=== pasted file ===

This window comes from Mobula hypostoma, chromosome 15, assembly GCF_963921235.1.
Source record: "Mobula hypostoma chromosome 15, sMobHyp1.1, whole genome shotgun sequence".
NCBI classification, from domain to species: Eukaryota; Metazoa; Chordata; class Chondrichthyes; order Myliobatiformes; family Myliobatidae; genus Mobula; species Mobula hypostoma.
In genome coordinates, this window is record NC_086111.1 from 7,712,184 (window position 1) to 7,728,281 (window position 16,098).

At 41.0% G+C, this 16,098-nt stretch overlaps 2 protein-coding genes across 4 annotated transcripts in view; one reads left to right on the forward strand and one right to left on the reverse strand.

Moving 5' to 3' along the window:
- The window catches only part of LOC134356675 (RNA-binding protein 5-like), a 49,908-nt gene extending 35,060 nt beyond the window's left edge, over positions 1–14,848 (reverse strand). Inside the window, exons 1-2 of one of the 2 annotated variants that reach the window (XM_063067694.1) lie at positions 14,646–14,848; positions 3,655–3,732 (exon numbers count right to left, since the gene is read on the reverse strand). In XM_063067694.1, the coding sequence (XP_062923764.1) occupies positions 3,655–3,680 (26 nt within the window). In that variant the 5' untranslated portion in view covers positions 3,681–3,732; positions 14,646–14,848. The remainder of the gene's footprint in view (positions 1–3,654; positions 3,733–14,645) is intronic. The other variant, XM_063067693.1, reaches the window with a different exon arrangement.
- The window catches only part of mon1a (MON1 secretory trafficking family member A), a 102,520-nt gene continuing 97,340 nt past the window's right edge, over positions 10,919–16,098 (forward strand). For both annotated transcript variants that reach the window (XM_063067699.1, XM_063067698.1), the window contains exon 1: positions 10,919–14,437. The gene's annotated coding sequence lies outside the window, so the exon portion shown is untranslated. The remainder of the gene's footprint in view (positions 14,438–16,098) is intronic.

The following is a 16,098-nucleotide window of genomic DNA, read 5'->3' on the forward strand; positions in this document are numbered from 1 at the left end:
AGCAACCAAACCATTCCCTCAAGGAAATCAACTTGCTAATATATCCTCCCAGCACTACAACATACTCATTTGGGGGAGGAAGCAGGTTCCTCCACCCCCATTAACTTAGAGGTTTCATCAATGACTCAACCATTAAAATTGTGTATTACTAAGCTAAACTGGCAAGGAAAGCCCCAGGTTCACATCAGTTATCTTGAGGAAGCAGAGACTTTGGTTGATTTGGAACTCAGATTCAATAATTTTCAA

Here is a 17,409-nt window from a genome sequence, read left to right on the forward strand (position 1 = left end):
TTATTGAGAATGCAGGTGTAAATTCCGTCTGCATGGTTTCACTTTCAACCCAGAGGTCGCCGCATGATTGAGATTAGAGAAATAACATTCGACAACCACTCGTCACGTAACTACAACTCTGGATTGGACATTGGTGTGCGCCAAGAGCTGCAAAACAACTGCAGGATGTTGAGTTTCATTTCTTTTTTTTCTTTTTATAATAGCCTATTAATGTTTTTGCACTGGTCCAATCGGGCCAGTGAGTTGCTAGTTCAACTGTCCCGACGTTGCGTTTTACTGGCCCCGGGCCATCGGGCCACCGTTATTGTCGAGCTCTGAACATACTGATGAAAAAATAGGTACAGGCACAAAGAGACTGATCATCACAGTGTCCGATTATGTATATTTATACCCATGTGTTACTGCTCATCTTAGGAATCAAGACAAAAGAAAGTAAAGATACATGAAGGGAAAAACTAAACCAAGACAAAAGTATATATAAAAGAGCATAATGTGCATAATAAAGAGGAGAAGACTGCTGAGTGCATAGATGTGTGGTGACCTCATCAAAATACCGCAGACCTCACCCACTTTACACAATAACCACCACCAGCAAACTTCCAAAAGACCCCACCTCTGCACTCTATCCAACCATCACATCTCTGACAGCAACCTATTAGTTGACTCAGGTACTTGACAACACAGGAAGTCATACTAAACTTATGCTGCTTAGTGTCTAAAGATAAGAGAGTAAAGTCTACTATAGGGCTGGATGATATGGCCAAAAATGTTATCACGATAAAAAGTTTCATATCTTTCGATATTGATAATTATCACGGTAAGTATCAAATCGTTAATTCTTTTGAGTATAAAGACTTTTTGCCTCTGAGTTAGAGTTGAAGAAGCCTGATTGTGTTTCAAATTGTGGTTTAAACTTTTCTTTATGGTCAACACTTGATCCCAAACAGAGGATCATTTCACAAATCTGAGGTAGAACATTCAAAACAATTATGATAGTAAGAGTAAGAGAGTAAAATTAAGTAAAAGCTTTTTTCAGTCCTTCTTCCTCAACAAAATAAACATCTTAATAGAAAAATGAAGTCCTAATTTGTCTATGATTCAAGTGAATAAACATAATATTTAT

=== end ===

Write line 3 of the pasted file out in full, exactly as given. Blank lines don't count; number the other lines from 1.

NCBI classification, from domain to species: Eukaryota; Metazoa; Chordata; class Chondrichthyes; order Myliobatiformes; family Myliobatidae; genus Mobula; species Mobula hypostoma.